Overthrow the Government, Immediately: Extinction Rebellion’s Survival Manual
‘Common Sense for the 21st Century’ by Roger Hallam (co-founder of Extinction Rebellion) is well written and well motivated. Well-motivated in that Hallam is evidently sincere in his conviction, and very high-minded in calling for non-violence, inclusivity across the political and cultural spectrum, and respectful toward the immediate contact points of the (presumed) opposition, i.e. the police.
He’s not a true wordsmith, but that only makes the presentation feel more immediate and authentic. He does not go into any scientific depth. He assumes, with referrals to presumably unimpeachable authoritative sources, that, as usual, ‘the science is settled’. The book is nearly 70% devoted to effective tactics for bringing down the government (though not always explicitly stated, the political framing naturally enough has a UK “look and feel” to it). Then the remaining 30% or so deals with ‘the day after’ — what is to be done. The premise is that human life on earth will either end altogether or be reduced to negligible numbers within a generation or two by global warming. There are nods to the other nodes in the cluster of ecological disasters such as extinction of other species, other kinds of pollution, etc. But make no mistake, the emotional engine here is CO2-driven anthropogenic global warming theory.
All national governments (that of the UK initially) must be brought down. This can only be accomplished by fairly large scale non-violent actions of disruptive civil disobedience. These amount to strategically situated and timed mass sit-ins, and lock-ons with chains or glue, intelligently designed and targeted with the explicit purpose of putting “the authorities” in a bind: to play nice and tolerate, or, alternatively, to crack down.
Hallam assumes that initial toleration will permit the drama and, yes, the celebratory and liberating ‘fun’ of the protest actions to feed on themselves, drawing greater and greater participation by timid onlookers once “the fear is gone”. Beyond a certain period, the window for effective violent repression will have closed — just too many normies will have joined in.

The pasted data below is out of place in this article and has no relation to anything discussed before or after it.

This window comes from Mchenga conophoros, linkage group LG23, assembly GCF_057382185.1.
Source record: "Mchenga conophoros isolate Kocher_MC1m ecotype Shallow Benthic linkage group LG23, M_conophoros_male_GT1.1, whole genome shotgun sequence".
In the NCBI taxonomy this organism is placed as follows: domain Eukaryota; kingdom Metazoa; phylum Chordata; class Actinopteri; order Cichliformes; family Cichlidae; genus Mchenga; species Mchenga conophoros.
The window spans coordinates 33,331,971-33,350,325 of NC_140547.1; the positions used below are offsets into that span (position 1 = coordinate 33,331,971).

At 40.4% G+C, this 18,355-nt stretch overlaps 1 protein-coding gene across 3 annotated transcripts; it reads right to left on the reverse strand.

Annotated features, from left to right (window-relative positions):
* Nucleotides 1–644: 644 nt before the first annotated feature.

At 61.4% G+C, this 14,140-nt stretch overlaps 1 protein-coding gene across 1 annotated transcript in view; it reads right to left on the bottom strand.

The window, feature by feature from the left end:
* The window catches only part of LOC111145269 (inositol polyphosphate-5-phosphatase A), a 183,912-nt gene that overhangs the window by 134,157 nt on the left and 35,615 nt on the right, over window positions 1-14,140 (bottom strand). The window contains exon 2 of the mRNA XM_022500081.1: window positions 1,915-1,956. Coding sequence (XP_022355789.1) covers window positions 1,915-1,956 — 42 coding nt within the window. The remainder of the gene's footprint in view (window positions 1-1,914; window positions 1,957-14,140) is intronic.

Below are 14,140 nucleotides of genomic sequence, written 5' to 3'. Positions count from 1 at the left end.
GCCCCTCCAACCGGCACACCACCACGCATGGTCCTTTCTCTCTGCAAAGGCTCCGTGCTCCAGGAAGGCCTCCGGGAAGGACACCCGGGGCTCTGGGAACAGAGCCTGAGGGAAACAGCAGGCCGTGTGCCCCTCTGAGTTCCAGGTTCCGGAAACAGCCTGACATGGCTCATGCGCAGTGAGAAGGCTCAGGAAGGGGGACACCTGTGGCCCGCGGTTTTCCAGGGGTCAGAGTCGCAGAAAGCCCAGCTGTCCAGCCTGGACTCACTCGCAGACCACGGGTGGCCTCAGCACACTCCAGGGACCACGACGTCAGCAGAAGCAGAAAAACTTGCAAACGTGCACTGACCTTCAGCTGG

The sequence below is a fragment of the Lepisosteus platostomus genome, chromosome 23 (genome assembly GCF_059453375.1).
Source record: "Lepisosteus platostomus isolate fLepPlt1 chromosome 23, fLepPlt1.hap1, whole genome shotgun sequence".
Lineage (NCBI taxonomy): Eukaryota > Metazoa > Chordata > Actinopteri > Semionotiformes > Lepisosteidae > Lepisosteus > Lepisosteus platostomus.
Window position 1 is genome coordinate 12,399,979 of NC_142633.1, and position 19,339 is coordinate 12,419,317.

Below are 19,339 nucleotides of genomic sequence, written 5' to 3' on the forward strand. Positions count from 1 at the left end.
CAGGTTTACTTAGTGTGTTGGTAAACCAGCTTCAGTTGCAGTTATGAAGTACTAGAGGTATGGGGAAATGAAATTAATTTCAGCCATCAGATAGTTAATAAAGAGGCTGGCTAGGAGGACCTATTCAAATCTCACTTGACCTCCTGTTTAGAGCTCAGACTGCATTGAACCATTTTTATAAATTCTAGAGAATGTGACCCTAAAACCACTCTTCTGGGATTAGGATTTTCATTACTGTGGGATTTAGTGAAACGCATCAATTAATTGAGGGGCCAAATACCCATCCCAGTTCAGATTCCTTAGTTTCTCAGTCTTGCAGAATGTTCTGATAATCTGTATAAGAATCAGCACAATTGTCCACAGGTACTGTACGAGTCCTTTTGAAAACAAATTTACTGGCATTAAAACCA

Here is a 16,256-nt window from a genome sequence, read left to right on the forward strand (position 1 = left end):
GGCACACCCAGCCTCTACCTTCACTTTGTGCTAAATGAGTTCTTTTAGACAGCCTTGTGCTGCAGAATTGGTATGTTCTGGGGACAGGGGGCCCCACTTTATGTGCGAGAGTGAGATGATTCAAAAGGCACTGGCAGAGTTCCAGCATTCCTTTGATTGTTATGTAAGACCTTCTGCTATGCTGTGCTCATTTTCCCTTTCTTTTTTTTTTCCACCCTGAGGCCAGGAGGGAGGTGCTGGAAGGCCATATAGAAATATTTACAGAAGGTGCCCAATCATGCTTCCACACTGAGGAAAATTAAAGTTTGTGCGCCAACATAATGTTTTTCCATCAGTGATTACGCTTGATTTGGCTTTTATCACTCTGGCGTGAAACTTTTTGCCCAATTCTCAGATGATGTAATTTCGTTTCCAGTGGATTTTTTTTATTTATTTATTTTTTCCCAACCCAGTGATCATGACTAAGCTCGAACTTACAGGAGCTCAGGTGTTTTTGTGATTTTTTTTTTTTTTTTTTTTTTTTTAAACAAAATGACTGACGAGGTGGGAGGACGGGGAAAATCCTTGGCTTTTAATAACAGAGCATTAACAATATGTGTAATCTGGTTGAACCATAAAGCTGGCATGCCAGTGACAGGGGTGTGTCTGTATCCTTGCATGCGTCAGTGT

On the other hand, if harsh crackdown is applied in the early stages, that will just build sympathy for the courageous vanguard activists who’ve selflessly put their bodies on the line, thus attracting more interest, more condemnation of the authorities, and ultimately lead to the same outcome: downfall.
The book focuses mainly on fleshing out practical aspects of bringing the above program to fruition. As for ‘the day after’, though a residual shell of parliamentary government may be retained for optics, real power will devolve to Citizens Assemblies, composed by random selection (sortition) of regular people. They will be guided by experts to Do the Right Thing — immediate (or close to immediate) forced cessation all uses of carbon based fuels. Hallam cites a number of successful historical examples of this kind of social/political/cultural transition.
In his passion, his energy, his intelligence, his sincerity, one can only wish him (and all of us) well. He’s a respectful, attractive and, if not fun-loving, then at least ‘fun-appreciating’ version of our American original John Brown, the pre-hero of direct action Abolition.
For one reason or another, it will be good to wean humanity off fossil fuels. Regardless of whether they are cooking us or not, they won’t last forever anyway. The sooner we begin to cut our survival dependence on fragile and dirty transmission chains of these Faustian materials the better. That was the message of the Peak Oil movement which, from a totally different angle, also stridently advocated for the abandonment of all fossil fuels. Peak Oil alarmists have also predicted the imminent death of humanity, not from the over use of fossil fuels but from hitting the hard wall of depletion and coming out of the restroom with um, only inadequately developed renewable alternatives in our hands. Imminent death of billions — that phrase in this book was copied verbatim from the Peak Oil movement of the turn of the century.